A Washington, D.C.-based not-for-profit group has launched a co-op for residents and businesses in Hamilton County who want to install solar panels at a group rate.
The initiative, led by not-for-profit Solar United Neighbors, was announced Monday morning outside of a county resident’s home in Fishers with solar panels already installed. It follows the creation in April of a similar co-op in Indianapolis that already has nearly 70 participants.
Solar United Neighbors defines a solar co-op as “a group of homeowners in a defined geographic area who use their combined purchasing power to ensure they receive the most competitive solar installation,” according to the organization’s website.
“The more participants we have, the more leverage the residents have with solar contractors,” said Nick Seymour, communications coordinator for Solar United Neighbors.
The Hamilton County process has started with the launch of the co-op. Registration will be open to residents, including home and business owners in the county, until Oct. 31.
Solar United Neighbors will then help the co-op develop a request for proposals from local solar panel installation companies, creating a competitive bidding process.
Around the time of the deadline, co-op members form a selection committee to choose an installer for all participating members by settling on a base group price.
Each participating resident then works individually with the selection solar installer to determine a quote based on the agreed group price for their home or business roof.
Quotes depend on how much space is available on a roof, direct exposure to sunlight, how much participants wants to offset their electric bill with solar energy, and other factors.
The average solar installation in Hamilton County ranges in cost from $12,368 to $16,732, given a typical 5 kilowatt system, according to EnergySage, an online marketplace backed by the U.S. Department of Energy. A 5 kilowatt system consists of 20 panels covering a total of 104 square feet.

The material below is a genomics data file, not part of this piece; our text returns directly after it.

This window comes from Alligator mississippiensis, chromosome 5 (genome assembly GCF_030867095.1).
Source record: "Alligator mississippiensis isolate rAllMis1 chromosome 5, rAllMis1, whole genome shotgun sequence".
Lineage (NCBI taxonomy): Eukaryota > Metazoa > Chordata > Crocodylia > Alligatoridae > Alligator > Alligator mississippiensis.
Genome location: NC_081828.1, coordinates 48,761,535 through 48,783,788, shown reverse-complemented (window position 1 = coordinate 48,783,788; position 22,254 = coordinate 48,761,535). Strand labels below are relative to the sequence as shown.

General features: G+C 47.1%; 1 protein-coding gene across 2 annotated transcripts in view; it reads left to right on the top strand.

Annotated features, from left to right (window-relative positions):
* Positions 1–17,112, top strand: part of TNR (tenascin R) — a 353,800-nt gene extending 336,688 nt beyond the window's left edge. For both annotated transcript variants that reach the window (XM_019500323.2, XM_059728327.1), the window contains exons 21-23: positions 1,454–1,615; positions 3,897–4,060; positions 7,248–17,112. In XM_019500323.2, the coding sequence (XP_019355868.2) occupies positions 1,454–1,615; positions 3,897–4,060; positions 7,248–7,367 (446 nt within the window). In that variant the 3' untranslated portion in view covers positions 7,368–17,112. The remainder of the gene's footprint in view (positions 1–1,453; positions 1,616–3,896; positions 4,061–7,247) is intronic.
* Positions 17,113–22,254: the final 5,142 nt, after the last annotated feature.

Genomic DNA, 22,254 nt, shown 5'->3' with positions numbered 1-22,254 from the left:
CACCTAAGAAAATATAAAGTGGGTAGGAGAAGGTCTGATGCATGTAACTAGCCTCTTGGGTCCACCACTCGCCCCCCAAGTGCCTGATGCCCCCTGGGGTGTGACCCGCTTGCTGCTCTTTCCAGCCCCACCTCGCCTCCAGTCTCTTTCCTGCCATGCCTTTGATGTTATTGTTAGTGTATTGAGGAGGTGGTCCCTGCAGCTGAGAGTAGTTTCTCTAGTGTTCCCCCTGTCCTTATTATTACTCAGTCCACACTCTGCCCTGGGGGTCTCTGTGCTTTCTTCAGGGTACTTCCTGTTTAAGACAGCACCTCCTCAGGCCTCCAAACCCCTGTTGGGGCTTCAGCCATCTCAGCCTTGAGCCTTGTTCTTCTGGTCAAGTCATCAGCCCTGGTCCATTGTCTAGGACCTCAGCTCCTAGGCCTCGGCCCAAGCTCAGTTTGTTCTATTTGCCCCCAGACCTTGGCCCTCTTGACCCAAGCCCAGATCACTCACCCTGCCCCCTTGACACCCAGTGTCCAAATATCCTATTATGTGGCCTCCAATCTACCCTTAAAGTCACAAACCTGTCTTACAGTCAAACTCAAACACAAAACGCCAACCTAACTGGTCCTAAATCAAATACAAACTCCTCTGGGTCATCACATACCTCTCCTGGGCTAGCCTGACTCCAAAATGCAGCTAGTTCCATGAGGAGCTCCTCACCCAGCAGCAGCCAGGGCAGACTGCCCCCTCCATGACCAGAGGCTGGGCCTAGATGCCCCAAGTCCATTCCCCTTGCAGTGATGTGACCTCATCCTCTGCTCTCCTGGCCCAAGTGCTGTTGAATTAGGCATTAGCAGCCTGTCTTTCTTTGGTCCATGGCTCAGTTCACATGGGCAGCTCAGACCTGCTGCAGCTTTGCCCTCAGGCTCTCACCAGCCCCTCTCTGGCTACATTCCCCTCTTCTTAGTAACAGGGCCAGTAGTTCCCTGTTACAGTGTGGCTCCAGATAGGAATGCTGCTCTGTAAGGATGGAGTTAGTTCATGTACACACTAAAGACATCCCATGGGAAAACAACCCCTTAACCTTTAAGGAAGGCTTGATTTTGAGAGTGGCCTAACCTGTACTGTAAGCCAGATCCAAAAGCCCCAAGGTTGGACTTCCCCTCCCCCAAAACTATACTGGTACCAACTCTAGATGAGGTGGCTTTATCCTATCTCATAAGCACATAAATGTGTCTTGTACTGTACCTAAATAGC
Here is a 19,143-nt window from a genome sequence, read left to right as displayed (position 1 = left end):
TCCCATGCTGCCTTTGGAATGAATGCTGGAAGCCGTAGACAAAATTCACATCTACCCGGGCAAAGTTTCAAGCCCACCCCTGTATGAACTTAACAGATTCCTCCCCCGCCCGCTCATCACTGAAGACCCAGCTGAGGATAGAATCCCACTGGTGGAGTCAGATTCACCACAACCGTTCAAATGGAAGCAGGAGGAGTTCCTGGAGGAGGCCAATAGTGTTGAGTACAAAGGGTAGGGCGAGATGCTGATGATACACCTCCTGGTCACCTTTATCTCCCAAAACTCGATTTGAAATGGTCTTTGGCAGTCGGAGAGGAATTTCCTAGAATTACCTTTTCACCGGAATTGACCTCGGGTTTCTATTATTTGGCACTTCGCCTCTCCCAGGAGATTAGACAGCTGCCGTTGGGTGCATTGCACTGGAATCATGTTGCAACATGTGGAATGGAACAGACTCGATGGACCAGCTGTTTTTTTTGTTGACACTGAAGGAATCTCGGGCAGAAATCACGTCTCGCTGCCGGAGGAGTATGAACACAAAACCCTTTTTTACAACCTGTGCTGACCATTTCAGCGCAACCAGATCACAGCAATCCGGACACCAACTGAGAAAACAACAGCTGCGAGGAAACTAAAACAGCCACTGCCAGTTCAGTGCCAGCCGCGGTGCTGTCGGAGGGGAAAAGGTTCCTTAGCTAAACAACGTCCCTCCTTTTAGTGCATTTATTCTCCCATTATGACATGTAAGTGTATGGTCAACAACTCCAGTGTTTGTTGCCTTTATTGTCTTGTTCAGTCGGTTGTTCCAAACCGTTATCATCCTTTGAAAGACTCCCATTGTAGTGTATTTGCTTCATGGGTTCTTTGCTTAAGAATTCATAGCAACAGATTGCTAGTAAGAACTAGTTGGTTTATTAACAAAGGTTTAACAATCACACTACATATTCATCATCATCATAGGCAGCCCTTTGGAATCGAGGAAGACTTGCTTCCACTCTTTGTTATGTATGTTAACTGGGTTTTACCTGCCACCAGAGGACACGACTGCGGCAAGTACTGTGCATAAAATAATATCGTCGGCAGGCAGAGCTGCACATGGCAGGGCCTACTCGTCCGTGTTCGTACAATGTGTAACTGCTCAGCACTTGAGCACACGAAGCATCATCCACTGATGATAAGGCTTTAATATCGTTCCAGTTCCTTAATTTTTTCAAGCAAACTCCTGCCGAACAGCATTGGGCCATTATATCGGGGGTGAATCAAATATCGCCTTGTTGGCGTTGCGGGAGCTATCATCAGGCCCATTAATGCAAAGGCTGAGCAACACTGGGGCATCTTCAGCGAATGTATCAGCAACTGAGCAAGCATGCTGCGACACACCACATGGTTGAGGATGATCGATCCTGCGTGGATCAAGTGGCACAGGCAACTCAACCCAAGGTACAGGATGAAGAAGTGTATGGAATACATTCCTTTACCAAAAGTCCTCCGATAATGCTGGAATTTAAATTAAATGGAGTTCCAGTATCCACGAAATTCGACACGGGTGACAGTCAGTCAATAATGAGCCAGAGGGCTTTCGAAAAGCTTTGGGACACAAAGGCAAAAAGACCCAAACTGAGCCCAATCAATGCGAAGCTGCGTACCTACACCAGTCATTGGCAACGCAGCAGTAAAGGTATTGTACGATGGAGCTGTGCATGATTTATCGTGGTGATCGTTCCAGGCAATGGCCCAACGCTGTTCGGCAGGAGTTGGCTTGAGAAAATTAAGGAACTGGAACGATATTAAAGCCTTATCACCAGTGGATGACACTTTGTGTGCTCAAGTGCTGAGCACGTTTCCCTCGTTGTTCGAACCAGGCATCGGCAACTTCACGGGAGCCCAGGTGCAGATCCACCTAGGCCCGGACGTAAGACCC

After accounting for the 30% Federal Investment Tax Credit and other state and local solar incentives, the net price can fall by thousands of dollars.
Since its inception in 2007, Solar United Neighbors has helped start more than 200 co-ops in 13 states. It doesn’t make specific claims on how much the co-op process can save residents on installation, but it touts the benefits of having access to its experts on pricing, installation and financing.
A co-op can save homeowners an average of $35,000 on energy bills over 25 years and increase the value of a home by about $21,000, according to the company’s website.
“Joining the co-op is not an obligation to go solar, it’s completely free,” said Zach Schalk, Indiana program director at Solar United Neighbors.
As of Friday afternoon, there were three registrants already signed up to participate in Hamilton County’s co-op. Registration for residents to join the co-op has been open for a few days, but Monday’s event was a public launching of the initiative, Seymour told IBJ.
“We go where there are local community members and groups who are interested in working with us,” Schalk said. “We’ve helped golf courses, churches, bakeries.”
Solar United is partnering locally with not-for-profits including Solarize Indiana, Carmel Green Initiative and Westfield Green Together. It has the support of municipal officials in Carmel, Fishers, Noblesville and Westfield, as well as the Hamilton County Board of Commissioners.
A Solar United Neighbors co-op was launched in Indianapolis in April and currently has 69 registered participants. Registration for the Indianapolis co-op is open for all Marion County residents and business owners until Aug. 30.
Schalk said he anticipates that all solar panel installations for the Indianapolis co-op will be complete by the end of the year or in early 2020. He said the entire process, from launch to last installation, usually takes between six and nine months.
Seymour told IBJ he anticipates the Hamilton County co-op to grow as successfully as its predecessor in Indianapolis.
“But it’s difficult to predict how big it will ultimately be,” Seymour said.